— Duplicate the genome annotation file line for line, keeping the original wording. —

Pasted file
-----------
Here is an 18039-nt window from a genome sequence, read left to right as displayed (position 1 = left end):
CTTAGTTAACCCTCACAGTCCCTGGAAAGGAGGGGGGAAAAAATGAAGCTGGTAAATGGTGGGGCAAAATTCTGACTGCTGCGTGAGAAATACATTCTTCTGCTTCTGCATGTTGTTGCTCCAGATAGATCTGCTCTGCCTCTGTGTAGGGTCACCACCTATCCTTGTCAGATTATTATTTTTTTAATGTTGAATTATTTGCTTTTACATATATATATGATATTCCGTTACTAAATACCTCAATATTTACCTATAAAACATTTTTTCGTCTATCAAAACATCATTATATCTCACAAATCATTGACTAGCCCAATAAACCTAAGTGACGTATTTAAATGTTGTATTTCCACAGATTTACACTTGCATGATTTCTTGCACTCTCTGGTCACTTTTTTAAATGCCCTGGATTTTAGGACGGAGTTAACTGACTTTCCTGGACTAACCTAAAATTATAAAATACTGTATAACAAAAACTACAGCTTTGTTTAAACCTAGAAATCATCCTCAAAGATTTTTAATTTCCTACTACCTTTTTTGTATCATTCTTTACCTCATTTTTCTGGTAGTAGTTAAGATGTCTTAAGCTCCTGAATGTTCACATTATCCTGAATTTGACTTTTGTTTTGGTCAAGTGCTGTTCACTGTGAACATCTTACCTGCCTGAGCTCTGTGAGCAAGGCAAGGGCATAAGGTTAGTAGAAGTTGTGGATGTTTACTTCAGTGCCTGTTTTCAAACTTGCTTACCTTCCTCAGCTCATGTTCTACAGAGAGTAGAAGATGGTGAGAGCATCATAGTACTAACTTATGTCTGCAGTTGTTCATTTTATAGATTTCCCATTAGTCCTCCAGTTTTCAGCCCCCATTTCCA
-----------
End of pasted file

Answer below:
Here is an 18039-nt window from a genome sequence, read left to right as displayed (position 1 = left end):
CTTAGTTAACCCTCACAGTCCCTGGAAAGGAGGGGGGAAAAAATGAAGCTGGTAAATGGTGGGGCAAAATTCTGACTGCTGCGTGAGAAATACATTCTTCTGCTTCTGCATGTTGTTGCTCCAGATAGATCTGCTCTGCCTCTGTGTAGGGTCACCACCTATCCTTGTCAGATTATTATTTTTTTAATGTTGAATTATTTGCTTTTACATATATATATGATATTCCGTTACTAAATACCTCAATATTTACCTATAAAACATTTTTTCGTCTATCAAAACATCATTATATCTCACAAATCATTGACTAGCCCAATAAACCTAAGTGACGTATTTAAATGTTGTATTTCCACAGATTTACACTTGCATGATTTCTTGCACTCTCTGGTCACTTTTTTAAATGCCCTGGATTTTAGGACGGAGTTAACTGACTTTCCTGGACTAACCTAAAATTATAAAATACTGTATAACAAAAACTACAGCTTTGTTTAAACCTAGAAATCATCCTCAAAGATTTTTAATTTCCTACTACCTTTTTTGTATCATTCTTTACCTCATTTTTCTGGTAGTAGTTAAGATGTCTTAAGCTCCTGAATGTTCACATTATCCTGAATTTGACTTTTGTTTTGGTCAAGTGCTGTTCACTGTGAACATCTTACCTGCCTGAGCTCTGTGAGCAAGGCAAGGGCATAAGGTTAGTAGAAGTTGTGGATGTTTACTTCAGTGCCTGTTTTCAAACTTGCTTACCTTCCTCAGCTCATGTTCTACAGAGAGTAGAAGATGGTGAGAGCATCATAGTACTAACTTATGTCTGCAGTTGTTCATTTTATAGATTTCCCATTAGTCCTCCAGTTTTCAGCCCCCATTTCCA